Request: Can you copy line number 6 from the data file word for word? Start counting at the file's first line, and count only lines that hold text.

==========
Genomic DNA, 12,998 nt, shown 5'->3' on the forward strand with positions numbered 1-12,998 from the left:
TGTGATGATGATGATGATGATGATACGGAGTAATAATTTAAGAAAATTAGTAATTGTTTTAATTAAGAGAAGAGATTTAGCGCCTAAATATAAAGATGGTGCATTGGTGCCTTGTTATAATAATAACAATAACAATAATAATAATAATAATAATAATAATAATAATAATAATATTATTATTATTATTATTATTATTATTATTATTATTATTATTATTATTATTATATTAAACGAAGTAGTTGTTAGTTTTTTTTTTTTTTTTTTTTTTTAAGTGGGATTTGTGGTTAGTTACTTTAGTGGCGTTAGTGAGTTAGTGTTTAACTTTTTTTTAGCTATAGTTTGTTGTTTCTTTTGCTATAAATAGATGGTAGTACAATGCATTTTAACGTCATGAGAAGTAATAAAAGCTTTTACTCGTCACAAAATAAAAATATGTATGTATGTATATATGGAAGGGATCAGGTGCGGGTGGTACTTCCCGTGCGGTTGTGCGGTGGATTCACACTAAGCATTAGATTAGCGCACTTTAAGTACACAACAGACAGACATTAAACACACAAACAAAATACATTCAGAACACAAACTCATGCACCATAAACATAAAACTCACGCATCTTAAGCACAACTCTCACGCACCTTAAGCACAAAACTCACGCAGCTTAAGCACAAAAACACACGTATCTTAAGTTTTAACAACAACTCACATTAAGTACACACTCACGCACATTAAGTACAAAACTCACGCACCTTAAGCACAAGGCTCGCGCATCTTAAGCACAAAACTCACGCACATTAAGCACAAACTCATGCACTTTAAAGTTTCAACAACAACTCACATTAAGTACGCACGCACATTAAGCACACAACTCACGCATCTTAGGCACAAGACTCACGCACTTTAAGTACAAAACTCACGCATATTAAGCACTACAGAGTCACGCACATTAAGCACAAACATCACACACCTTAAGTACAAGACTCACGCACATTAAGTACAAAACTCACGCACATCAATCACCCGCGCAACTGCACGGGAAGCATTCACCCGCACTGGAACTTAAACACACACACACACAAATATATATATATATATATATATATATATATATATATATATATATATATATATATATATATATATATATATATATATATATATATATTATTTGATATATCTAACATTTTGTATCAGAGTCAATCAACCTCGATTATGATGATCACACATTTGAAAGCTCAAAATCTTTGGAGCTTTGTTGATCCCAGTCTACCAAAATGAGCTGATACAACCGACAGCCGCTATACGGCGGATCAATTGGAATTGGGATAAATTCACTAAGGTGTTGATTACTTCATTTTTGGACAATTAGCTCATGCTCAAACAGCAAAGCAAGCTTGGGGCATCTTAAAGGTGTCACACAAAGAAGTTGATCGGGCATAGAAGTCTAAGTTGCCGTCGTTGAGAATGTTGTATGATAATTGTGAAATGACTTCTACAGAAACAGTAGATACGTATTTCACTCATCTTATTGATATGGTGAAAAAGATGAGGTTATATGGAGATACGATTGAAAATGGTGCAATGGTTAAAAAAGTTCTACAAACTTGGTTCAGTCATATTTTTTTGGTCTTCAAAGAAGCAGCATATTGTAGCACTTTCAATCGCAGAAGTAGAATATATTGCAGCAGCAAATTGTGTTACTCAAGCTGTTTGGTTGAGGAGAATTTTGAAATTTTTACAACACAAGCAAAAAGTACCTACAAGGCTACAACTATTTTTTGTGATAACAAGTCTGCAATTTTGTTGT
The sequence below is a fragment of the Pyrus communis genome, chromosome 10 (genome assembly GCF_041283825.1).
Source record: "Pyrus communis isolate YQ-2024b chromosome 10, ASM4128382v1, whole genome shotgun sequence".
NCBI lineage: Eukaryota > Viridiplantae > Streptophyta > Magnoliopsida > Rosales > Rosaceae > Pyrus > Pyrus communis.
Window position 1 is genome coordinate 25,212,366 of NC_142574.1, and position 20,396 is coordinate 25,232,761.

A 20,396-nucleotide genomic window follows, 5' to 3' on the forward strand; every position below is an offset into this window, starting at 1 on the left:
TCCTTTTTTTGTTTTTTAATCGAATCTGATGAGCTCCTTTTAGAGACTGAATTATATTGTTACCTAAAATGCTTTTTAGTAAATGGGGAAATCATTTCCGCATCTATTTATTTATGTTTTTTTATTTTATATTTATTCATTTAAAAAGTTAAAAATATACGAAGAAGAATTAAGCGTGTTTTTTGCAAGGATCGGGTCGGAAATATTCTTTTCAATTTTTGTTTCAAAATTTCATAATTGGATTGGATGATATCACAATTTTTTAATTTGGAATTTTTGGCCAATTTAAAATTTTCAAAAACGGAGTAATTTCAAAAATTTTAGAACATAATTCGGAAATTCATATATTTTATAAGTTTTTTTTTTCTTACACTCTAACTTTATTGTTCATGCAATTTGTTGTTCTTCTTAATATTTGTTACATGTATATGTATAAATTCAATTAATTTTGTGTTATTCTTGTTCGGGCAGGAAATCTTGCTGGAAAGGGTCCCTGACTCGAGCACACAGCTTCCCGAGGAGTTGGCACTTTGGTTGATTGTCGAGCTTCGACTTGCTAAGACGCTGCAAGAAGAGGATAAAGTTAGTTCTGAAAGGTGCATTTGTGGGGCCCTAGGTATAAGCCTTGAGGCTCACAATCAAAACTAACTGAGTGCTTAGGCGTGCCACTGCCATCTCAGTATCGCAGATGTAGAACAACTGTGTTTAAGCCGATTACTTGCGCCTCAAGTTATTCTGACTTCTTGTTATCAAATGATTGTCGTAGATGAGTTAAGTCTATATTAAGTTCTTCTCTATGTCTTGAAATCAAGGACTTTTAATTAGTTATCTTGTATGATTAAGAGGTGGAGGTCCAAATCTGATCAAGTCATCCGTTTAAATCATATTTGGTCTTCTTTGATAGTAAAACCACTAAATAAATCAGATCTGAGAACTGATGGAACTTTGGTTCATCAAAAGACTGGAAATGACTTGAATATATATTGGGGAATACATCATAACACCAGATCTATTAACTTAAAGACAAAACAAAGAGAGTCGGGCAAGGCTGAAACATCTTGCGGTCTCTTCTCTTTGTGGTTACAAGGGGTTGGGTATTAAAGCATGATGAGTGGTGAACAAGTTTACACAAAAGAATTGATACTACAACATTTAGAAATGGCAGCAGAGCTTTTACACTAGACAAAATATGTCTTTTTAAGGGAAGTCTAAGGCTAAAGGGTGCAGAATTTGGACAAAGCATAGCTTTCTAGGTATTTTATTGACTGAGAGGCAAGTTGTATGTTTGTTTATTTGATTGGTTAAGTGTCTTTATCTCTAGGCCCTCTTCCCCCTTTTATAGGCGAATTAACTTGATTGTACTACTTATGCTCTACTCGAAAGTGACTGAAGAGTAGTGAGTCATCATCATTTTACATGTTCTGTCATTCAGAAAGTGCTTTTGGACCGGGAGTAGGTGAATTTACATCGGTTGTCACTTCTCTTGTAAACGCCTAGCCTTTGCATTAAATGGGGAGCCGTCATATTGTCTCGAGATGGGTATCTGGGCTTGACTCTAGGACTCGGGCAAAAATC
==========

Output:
Window position 1 is genome coordinate 25,212,366 of NC_142574.1, and position 20,396 is coordinate 25,232,761.